Common data models are the next step in digitalisation, but is the rail sector ready for it?
Rail infrastructure projects can benefit greatly by using Common Data Environments in combination with artificial intelligence (AI) and machine learning. In a webinar with Oracle Construction and Engineering, it was discussed how a CDE can be used and what role AI can play to anticipate risks in a project.
In extensive rail infrastructure projects, various companies and consultants have to cooperate and align their objectives, often from different parts of the world, so the coordination is not always that easy, says Werner Maritz, Director-Industry Strategy at Oracle Construction and Engineering. “Traditionally, various systems for information management, document management, scheduling and contract management are used by the different parties. Historically, there hasn’t been much project delivery system standardisation when it comes to rail projects. It is a challenge to integrate information sources, which is one of the hurdles of realising digital transformation”.
A Common Data Environment (CDE) is really an effective way to promote collaboration across project stakeholders, says Maritz. Every organisation has their own private workspace where they can control their own data and what they share with other parties. This is also in line with the workflow requirements of building information modeling (BIM) and other information management standards. The CDE also serves as a project baseline for a digital handover and an information archive after the project is completed. With BIM, it is possible to create a digital twin which is a digital representation of an existing or future asset and which helps project teams and asset owners to better manage information and the physical asset across its full lifecycle.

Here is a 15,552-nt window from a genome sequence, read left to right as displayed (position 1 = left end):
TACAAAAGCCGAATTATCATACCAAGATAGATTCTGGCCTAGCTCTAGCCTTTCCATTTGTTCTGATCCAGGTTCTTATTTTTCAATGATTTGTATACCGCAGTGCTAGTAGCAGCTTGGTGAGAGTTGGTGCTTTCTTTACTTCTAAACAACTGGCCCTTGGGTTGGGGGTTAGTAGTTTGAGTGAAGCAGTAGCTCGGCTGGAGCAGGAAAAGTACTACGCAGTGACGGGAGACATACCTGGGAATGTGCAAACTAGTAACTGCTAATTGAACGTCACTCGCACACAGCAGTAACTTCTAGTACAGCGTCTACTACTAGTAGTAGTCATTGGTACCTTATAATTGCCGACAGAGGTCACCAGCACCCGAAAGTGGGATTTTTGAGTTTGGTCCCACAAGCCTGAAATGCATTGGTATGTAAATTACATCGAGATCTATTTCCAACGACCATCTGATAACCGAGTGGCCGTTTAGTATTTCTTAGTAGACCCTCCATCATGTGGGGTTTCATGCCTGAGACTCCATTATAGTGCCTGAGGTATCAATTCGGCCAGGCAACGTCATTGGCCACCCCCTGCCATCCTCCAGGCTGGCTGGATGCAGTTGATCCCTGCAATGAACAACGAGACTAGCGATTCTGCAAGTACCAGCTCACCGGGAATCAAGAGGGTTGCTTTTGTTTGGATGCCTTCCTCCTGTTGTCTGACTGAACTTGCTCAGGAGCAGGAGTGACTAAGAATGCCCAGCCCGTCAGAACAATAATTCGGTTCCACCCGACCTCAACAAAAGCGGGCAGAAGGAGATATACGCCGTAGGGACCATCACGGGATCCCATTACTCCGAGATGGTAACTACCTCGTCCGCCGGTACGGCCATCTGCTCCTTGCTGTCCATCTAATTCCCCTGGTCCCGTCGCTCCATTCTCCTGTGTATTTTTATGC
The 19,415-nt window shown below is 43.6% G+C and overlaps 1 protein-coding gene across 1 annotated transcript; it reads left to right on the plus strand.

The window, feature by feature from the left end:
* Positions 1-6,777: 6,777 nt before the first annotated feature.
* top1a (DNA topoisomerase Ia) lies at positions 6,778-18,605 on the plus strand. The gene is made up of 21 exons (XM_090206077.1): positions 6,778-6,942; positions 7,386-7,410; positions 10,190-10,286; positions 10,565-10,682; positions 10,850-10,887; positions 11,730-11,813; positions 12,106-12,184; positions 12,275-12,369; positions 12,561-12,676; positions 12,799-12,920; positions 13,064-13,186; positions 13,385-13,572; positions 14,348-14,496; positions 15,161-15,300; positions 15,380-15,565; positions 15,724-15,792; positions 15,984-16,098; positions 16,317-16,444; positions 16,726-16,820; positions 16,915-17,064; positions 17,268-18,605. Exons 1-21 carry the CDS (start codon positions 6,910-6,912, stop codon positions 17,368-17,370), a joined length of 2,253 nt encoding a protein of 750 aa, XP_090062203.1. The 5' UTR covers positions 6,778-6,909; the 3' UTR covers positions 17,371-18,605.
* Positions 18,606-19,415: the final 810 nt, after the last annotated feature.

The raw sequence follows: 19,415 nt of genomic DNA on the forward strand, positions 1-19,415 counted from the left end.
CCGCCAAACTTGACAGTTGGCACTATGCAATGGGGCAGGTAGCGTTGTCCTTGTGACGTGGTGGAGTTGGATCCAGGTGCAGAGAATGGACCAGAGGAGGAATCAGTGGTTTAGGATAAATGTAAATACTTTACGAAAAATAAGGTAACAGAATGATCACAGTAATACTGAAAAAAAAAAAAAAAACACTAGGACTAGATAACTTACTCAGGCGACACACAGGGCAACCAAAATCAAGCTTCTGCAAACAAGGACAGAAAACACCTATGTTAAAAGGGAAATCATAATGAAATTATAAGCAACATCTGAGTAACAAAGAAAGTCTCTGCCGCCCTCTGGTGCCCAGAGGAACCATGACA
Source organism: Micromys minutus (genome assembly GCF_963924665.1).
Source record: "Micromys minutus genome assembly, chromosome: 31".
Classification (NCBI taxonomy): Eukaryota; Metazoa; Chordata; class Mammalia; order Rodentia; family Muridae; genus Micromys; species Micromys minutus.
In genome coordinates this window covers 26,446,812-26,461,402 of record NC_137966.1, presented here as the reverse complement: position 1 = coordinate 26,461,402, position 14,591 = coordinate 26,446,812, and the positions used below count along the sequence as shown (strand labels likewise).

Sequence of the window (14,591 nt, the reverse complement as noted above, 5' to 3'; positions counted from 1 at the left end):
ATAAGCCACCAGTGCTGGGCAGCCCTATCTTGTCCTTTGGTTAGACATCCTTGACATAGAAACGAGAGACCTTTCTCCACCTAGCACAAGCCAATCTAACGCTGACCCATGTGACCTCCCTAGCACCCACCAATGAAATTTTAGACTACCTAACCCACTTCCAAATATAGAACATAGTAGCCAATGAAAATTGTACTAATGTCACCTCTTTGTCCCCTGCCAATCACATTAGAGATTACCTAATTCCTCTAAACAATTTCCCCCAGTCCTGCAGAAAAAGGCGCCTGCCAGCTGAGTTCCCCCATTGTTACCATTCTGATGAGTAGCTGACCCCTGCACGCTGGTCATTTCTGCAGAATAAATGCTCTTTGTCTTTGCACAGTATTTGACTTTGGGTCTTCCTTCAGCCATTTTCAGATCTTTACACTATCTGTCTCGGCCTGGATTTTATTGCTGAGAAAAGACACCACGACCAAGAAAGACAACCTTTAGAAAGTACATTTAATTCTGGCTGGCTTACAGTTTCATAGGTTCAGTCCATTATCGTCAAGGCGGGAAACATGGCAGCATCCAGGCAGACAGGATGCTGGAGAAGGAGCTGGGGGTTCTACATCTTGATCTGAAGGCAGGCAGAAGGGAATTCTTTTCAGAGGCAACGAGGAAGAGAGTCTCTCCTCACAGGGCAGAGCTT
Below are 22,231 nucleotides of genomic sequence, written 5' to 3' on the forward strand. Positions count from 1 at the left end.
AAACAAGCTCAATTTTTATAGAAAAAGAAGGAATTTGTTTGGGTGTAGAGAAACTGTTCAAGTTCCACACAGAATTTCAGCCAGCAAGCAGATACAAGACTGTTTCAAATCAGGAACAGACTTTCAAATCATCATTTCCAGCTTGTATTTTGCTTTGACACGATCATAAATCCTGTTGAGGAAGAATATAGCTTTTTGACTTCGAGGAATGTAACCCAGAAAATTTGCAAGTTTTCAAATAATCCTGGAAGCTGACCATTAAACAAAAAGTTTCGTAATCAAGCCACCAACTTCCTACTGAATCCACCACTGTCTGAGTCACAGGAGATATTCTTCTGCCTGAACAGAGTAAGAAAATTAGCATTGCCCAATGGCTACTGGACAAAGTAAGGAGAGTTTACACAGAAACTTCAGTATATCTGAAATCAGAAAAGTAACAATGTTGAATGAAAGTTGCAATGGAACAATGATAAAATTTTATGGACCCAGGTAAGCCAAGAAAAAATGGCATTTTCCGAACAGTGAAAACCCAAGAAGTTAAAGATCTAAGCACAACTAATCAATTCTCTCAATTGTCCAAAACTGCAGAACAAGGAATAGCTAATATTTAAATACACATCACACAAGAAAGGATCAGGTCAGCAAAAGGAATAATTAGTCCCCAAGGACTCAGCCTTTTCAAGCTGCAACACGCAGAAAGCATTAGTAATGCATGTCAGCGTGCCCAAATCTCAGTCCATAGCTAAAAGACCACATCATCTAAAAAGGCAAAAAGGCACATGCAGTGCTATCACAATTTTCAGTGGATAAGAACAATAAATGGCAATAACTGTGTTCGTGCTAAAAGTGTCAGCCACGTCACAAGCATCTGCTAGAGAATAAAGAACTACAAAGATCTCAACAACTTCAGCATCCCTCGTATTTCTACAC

One of the questions is, who should take the initiative of establishing a CDE? “We recommend that the project owner puts it in place, but it is also valid for the main contractor to do this. It is not easy to establish the project CDE bottom-up from the subcontractors”, explains Maritz. A main area that needs to be improved is information security. “There have recently been many data breaches and systems being hacked in other industries, so it is important to know that project data is in a secure environment.”
How can data-driven decision making be accelerated to transform rail project delivery? That is what Karthik Venkatasubramanian – VP, Data Science & Analytics at Oracle Construction and Engineering is engaged in and shared his insights on. “There is more and more data being gathered on projects today than ever before. A lot of this data can be used to generated predictive insights that can aid decision making. With feedback from customers across the globe we have developed Oracle’s Construction Intelligence Cloud Advisor. CIC Advisor leverages AI and machine learning to deliver true predictive intelligence using your historical project data”.
“The number one question people ask us is whether all this artificial intelligence is really a thing and will it work? AI is already used in so many everyday applications, for example in shopping or movie recommendations, in GPS and in predictive text typing. We are extending the same kind of ideas into new domains as we think that use of these technologies will greatly accelerate capital project delivery.”
The Construction Intelligence Cloud Advisor in fact serves as a risk radar. The project environment is continually monitored to see where any risks lie. For example, the possibility of a project delay or a dispute that is brewing are brought to the surface as soon as there are any first signals. Behind the scenes, technologies such as natural language processing are used to detect this, explains Venkatasubramanian. “With the delay predictions, pre-emptive action can be taken to keep the schedule on track.”
Construction is deeply connected; if one activity does not happen, it will affect several downstream activities on the project. Therefore, it is important to integrate different companies and activities together to anticipate possible risks and realise a construction project with as few hurdles and delays as possible.
A replay of the webinar is available via this link.
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